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With the release of Masada Guitars, John Zorn begins a ten-year anniversary celebration of his Masada songbook. On this project Zorn asked three of his favorite guitarists (Bill Frisell, Marc Ribot, and Tim Sparks) to contribute solo renditions of his pieces. Why solo guitar versions of these pieces? It was a wise choice in both personnel and instrumentation. From the perspective of composition, this recording reveals the strength, subtlety, depth, and beauty of Zorn's writing. His music has a wonderful lyrical, singing quality that becomes more apparent the more it's stripped down. That's the hallmark of any great song. These songs convey a sense of time, deep and dusty, where even the smallest gesture carries great meaning. After listening to other versions of these pieces, I'm awed by the power of the solitary voice. It provides a stronger sense of intimacy and reveals different emotional qualities in the music, showing just how great a composer John Zorn can be.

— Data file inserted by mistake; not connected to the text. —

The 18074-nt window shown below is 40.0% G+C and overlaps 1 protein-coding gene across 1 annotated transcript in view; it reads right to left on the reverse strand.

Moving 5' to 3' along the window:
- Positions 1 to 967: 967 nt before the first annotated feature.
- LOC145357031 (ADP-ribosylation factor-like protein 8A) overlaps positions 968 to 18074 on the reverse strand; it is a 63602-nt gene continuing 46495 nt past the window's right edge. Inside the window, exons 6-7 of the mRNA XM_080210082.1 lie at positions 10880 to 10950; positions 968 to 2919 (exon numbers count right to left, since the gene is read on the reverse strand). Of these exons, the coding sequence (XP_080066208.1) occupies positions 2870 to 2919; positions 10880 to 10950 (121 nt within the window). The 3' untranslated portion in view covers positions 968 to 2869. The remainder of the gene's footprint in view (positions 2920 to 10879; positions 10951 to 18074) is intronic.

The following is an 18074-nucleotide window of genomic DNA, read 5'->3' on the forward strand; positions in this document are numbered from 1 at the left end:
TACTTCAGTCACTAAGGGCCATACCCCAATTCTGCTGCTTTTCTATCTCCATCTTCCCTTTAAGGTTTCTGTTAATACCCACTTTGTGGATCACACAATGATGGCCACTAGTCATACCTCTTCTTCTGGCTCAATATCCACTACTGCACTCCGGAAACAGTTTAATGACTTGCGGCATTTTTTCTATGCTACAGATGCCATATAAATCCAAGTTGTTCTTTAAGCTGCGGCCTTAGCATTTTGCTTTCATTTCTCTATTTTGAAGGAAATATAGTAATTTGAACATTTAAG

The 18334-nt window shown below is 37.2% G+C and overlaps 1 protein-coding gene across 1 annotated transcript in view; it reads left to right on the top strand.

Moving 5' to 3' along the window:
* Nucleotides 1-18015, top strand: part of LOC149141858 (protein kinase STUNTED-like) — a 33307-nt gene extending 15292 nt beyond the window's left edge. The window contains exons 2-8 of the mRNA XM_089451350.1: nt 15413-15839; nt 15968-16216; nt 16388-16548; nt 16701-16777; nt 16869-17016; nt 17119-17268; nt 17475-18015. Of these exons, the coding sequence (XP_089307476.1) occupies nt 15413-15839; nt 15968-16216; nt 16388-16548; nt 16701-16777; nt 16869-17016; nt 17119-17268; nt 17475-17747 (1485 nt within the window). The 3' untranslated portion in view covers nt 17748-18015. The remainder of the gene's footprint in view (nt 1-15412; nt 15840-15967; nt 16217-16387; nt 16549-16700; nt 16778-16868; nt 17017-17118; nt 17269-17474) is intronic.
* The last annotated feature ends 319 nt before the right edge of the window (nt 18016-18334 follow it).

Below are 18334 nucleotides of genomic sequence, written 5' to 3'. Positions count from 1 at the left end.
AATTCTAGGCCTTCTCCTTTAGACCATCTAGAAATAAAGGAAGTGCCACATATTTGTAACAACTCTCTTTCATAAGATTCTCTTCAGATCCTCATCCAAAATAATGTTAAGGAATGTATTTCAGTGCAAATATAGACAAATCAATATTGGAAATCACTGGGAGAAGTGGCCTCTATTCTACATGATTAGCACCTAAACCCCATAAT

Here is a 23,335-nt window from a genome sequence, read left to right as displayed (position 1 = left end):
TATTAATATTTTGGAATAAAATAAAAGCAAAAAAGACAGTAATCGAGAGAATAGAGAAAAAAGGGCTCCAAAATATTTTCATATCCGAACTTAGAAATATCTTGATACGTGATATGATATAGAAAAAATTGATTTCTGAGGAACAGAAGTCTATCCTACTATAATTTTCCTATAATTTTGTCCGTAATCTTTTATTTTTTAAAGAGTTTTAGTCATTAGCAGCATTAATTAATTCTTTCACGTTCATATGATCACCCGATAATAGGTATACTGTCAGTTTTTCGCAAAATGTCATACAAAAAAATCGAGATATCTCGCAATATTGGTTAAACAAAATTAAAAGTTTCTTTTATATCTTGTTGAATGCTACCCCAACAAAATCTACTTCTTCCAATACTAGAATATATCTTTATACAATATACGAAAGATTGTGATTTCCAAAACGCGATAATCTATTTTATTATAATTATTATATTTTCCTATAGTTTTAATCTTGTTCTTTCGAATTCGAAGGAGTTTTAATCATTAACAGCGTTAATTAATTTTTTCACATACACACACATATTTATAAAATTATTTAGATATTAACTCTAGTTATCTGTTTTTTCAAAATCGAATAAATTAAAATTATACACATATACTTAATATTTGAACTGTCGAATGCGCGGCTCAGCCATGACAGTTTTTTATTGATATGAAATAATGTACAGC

This recording also reveals how powerful the modern guitar can be. Zorn chose three very distinctive players to interpret these pieces. Each guitarist shapes and cuts his own world of sound out of Zorn's compositions. Bill Frisell imbues his selections with quiet grace, goofy wit, friendly challenges, and a depth of understanding that is downright humbling. He works and pulls at the edges of strong melodies, fashioning them into brilliant new colors. Listening to Frisell on this album is like taking a walk in a teeming ancient forest along with an old friend filled with stories and a talking bird on his arm that points the way home.
Marc Ribot is another kettle of fish altogether. His vision reveals a darker, edgier side of Zorn's pieces. Ribot's tone is gritty and elemental, cutting to the core of the tune right out of the gate. He brings a directness and muscularity to the songs that reflect the composer's New York roots. Listening to Ribot work these tunes is like driving an old green Dodge pickup truck down a gravel road with Sam Shepard and a dog. It's a trip worth taking!
Is Tim Sparks the secret son of John Fahey?' What a wonderful player. He approaches these songs with the expertise and conviction of a river gambler on the Delta. In his hands, the music surges and pulses with poise, bravado, and quick turns of phrase.
Masada Guitars speaks to the modern mind with ancient roots, and besides, it's loads of fun!
Years ago now--in Rhodesia--listening to Voice of America with Willis Conover I heard Bunk Johnson play When The Saints Go Marching In, and Billie Holiday sing Don't Explain. I knew then there was no other life for me than jazz.